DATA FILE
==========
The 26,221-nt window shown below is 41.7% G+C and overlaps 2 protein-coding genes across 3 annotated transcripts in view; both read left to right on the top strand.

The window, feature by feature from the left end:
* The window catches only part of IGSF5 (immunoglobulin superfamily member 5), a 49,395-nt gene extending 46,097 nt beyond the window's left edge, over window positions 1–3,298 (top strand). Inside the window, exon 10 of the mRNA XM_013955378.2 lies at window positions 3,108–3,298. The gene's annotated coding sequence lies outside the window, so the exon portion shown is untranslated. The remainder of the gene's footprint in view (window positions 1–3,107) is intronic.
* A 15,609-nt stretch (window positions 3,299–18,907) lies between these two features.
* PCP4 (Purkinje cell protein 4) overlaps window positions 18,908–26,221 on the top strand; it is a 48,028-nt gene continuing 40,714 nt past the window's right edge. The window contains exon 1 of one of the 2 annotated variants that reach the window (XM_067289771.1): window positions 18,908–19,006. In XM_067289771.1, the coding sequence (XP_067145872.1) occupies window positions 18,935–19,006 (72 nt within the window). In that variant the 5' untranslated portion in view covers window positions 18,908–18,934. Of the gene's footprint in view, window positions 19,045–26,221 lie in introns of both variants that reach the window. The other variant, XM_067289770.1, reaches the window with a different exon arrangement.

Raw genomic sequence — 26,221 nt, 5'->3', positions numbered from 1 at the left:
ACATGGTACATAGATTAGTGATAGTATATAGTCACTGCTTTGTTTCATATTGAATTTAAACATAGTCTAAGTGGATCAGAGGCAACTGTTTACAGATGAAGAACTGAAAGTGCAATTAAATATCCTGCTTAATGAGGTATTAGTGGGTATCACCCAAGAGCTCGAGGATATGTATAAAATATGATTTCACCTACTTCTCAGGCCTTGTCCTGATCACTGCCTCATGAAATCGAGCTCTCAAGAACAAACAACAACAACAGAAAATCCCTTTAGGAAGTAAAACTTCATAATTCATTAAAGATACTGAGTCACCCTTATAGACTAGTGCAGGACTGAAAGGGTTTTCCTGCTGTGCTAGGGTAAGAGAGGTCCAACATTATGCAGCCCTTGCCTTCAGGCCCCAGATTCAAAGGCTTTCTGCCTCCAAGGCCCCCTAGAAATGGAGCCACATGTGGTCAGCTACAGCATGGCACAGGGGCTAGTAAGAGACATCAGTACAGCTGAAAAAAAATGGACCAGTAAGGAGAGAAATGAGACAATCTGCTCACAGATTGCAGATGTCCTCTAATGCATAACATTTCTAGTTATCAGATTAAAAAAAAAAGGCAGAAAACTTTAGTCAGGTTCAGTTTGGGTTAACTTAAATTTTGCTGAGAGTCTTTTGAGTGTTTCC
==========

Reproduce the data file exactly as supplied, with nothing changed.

The 26,221-nt window shown below is 41.7% G+C and overlaps 2 protein-coding genes across 3 annotated transcripts in view; both read left to right on the top strand.

The window, feature by feature from the left end:
* The window catches only part of IGSF5 (immunoglobulin superfamily member 5), a 49,395-nt gene extending 46,097 nt beyond the window's left edge, over window positions 1–3,298 (top strand). Inside the window, exon 10 of the mRNA XM_013955378.2 lies at window positions 3,108–3,298. The gene's annotated coding sequence lies outside the window, so the exon portion shown is untranslated. The remainder of the gene's footprint in view (window positions 1–3,107) is intronic.
* A 15,609-nt stretch (window positions 3,299–18,907) lies between these two features.
* PCP4 (Purkinje cell protein 4) overlaps window positions 18,908–26,221 on the top strand; it is a 48,028-nt gene continuing 40,714 nt past the window's right edge. The window contains exon 1 of one of the 2 annotated variants that reach the window (XM_067289771.1): window positions 18,908–19,006. In XM_067289771.1, the coding sequence (XP_067145872.1) occupies window positions 18,935–19,006 (72 nt within the window). In that variant the 5' untranslated portion in view covers window positions 18,908–18,934. Of the gene's footprint in view, window positions 19,045–26,221 lie in introns of both variants that reach the window. The other variant, XM_067289770.1, reaches the window with a different exon arrangement.

Raw genomic sequence — 26,221 nt, 5'->3', positions numbered from 1 at the left:
ACATGGTACATAGATTAGTGATAGTATATAGTCACTGCTTTGTTTCATATTGAATTTAAACATAGTCTAAGTGGATCAGAGGCAACTGTTTACAGATGAAGAACTGAAAGTGCAATTAAATATCCTGCTTAATGAGGTATTAGTGGGTATCACCCAAGAGCTCGAGGATATGTATAAAATATGATTTCACCTACTTCTCAGGCCTTGTCCTGATCACTGCCTCATGAAATCGAGCTCTCAAGAACAAACAACAACAACAGAAAATCCCTTTAGGAAGTAAAACTTCATAATTCATTAAAGATACTGAGTCACCCTTATAGACTAGTGCAGGACTGAAAGGGTTTTCCTGCTGTGCTAGGGTAAGAGAGGTCCAACATTATGCAGCCCTTGCCTTCAGGCCCCAGATTCAAAGGCTTTCTGCCTCCAAGGCCCCCTAGAAATGGAGCCACATGTGGTCAGCTACAGCATGGCACAGGGGCTAGTAAGAGACATCAGTACAGCTGAAAAAAAATGGACCAGTAAGGAGAGAAATGAGACAATCTGCTCACAGATTGCAGATGTCCTCTAATGCATAACATTTCTAGTTATCAGATTAAAAAAAAAAGGCAGAAAACTTTAGTCAGGTTCAGTTTGGGTTAACTTAAATTTTGCTGAGAGTCTTTTGAGTGTTTCC